cent. School Lunch and School Breakfast provide free meals to children of families with incomes below 130 percent of the poverty guidelines and charge a reduced price for families with incomes between 130 and 185 percent of the guidelines. Community and Migrant Health Centers provide free medical care to people with incomes below 100 percent of the poverty guidelines and charge reduced fees on a sliding scale to people with incomes between 100 and 200 percent of the guidelines. The Title X Family Planning Services Program operates in a similar manner except that the cutoff for reduced fees is 250 rather than 200 percent of the poverty guidelines. States have discretion to set income eligibility limits for the Special Supplemental Nutrition Program for Women, Infants, and Children (WIC) at the level used by state or local agencies for free health care, so long as the level is between 100 and 185 percent of the poverty guidelines.

Determining Income Eligibility: Selected Programs

To determine how families' incomes are estimated for comparison with the poverty guidelines, we examined application procedures for selected programs.4 In many cases—for example, for Community Health Centers and Title X Family Planning Services5—local centers or agencies have a good deal of discretion in how they determine income eligibility. In other cases, such as food stamps, federal regulations are very specific about the definitions and procedures used. As examples of current procedures and definitions, we summarize the income determination process for Head Start, school nutrition programs, WIC, and food stamps. From our analysis, we conclude that the proposed poverty measure is advantageous for program use in many respects, although it may need modification in some instances.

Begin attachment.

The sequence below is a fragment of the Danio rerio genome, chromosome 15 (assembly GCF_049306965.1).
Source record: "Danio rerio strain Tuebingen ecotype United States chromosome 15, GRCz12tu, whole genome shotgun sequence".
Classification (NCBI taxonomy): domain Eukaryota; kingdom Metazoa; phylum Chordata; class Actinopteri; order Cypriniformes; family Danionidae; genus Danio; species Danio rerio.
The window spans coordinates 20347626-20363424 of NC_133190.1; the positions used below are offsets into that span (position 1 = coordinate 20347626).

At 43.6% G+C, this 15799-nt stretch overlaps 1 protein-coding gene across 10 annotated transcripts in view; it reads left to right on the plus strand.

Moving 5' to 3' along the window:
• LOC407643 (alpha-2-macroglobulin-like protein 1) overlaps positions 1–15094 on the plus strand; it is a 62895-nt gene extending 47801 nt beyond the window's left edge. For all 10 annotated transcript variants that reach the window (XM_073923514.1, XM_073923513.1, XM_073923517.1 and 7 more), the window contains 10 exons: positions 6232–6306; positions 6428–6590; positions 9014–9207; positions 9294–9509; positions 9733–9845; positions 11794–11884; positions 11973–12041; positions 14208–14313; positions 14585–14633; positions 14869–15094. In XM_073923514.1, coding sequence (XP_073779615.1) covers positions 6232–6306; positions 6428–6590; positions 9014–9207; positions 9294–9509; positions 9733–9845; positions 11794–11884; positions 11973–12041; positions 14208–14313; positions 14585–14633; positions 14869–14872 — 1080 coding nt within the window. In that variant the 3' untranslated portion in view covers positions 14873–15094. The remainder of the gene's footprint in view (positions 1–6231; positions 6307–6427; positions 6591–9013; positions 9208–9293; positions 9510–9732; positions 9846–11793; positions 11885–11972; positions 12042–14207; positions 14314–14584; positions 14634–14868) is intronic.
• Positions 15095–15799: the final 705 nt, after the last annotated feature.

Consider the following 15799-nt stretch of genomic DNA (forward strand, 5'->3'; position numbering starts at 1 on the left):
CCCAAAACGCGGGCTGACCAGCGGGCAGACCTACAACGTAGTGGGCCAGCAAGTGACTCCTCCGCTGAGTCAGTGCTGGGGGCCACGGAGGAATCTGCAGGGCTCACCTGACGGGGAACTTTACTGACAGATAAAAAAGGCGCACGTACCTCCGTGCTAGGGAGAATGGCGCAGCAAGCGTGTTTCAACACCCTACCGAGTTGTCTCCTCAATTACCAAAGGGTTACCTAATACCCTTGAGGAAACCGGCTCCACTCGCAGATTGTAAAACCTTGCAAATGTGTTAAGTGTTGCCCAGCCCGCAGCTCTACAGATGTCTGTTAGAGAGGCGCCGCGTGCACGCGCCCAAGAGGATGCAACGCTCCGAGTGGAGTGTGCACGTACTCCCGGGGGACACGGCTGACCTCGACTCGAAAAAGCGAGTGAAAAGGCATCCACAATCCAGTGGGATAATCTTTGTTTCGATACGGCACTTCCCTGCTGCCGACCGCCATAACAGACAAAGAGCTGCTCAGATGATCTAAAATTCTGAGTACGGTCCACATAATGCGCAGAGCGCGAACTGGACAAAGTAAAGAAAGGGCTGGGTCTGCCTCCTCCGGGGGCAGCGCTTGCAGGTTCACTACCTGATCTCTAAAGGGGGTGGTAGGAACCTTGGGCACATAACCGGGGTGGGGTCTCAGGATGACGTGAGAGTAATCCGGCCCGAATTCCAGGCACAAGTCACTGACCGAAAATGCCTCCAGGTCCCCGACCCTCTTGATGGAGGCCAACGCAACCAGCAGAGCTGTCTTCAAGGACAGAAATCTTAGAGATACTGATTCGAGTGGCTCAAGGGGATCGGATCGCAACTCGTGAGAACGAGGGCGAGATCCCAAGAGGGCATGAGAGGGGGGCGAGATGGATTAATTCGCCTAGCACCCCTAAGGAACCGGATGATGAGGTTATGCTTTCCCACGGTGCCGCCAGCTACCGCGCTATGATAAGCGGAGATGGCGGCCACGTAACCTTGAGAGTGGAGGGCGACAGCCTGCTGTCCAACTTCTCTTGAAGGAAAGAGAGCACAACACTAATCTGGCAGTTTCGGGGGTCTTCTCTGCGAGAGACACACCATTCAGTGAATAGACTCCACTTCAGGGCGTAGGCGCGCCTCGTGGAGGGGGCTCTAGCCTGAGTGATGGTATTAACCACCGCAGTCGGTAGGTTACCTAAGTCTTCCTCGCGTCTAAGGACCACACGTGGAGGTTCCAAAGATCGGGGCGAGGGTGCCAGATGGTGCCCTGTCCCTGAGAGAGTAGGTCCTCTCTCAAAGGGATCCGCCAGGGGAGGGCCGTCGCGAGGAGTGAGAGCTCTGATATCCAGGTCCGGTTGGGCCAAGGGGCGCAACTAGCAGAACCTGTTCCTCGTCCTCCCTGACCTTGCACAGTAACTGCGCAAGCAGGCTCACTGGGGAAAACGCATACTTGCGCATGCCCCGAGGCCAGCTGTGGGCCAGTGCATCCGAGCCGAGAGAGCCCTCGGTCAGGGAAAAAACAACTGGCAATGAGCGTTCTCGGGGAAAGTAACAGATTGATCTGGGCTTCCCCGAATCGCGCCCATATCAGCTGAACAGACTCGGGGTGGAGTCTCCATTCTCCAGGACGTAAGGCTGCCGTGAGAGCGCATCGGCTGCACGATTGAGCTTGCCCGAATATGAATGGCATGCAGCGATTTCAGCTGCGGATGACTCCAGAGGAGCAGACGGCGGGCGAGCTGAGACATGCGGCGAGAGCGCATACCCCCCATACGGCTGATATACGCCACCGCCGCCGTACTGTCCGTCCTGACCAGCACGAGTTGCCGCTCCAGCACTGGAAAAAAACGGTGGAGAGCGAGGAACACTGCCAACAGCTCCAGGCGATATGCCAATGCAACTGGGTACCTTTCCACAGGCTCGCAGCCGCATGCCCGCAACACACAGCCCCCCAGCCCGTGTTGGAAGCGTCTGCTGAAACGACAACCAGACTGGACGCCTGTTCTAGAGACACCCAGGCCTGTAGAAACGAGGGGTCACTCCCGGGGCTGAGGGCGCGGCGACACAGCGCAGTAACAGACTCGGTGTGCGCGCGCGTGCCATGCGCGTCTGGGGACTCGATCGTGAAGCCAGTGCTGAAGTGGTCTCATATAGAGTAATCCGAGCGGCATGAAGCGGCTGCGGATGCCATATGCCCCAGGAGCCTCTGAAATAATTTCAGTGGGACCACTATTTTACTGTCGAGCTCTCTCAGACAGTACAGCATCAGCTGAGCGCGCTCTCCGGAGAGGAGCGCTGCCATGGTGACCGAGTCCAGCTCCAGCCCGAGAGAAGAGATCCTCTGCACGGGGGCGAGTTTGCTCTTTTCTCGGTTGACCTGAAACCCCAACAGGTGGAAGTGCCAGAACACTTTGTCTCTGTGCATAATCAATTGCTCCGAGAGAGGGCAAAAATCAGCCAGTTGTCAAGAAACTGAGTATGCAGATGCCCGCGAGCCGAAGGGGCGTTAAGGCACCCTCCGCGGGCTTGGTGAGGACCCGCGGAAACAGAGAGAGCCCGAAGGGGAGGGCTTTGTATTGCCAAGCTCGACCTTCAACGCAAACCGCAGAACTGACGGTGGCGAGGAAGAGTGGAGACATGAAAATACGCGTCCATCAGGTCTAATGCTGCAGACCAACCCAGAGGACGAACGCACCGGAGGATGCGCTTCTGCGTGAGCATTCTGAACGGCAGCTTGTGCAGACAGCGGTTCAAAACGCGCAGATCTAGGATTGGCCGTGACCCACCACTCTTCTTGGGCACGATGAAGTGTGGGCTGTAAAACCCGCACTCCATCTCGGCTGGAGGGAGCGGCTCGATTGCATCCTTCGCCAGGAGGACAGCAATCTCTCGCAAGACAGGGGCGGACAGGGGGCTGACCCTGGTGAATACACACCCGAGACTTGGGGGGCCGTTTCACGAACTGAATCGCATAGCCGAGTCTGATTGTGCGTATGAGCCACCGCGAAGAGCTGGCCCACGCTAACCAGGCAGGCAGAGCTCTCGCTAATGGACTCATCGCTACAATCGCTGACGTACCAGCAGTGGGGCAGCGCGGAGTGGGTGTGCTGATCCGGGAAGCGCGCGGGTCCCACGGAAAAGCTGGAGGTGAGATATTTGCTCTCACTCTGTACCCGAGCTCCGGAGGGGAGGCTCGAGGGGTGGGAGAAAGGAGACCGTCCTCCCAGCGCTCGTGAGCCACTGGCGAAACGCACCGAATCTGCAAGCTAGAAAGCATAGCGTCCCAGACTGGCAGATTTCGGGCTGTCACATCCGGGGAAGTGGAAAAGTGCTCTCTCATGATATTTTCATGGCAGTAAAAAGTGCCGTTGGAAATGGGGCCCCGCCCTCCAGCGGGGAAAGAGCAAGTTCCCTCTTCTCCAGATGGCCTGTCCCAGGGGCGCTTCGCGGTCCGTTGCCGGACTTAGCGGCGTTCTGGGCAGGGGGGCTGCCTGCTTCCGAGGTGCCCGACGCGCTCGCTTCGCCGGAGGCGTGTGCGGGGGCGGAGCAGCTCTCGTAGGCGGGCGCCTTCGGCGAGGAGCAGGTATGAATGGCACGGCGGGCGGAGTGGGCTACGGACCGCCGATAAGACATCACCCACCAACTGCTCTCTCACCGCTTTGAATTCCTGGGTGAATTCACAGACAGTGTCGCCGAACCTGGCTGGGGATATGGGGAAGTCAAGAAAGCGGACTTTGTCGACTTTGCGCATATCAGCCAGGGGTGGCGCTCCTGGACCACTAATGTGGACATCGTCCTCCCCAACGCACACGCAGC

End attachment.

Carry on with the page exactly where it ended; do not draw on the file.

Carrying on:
Head Start

Local Head Start agencies have discretion in determining income eligibility, although they must have on file documentation for participating families that certifies that they met the income eligibility criteria. Families participating in AFDC are automatically eligible for Head Start, and no additional verification or documentation of their income is required. AFDC families make up about one-half of Head Start participants; the remainder are largely working poor families. Head Start agencies typically ask to see paystubs for documentation of earnings. The income definition used is the same as for the current poverty measure, namely, gross money income.6


For more complete program descriptions, see Appendix D.


Information provided by Malvina Ford, Congressional Research Service.


Information provided by Craig Turner, Head Start Bureau, Administration for Children and Families, U.S. Department of Health and Human Services.

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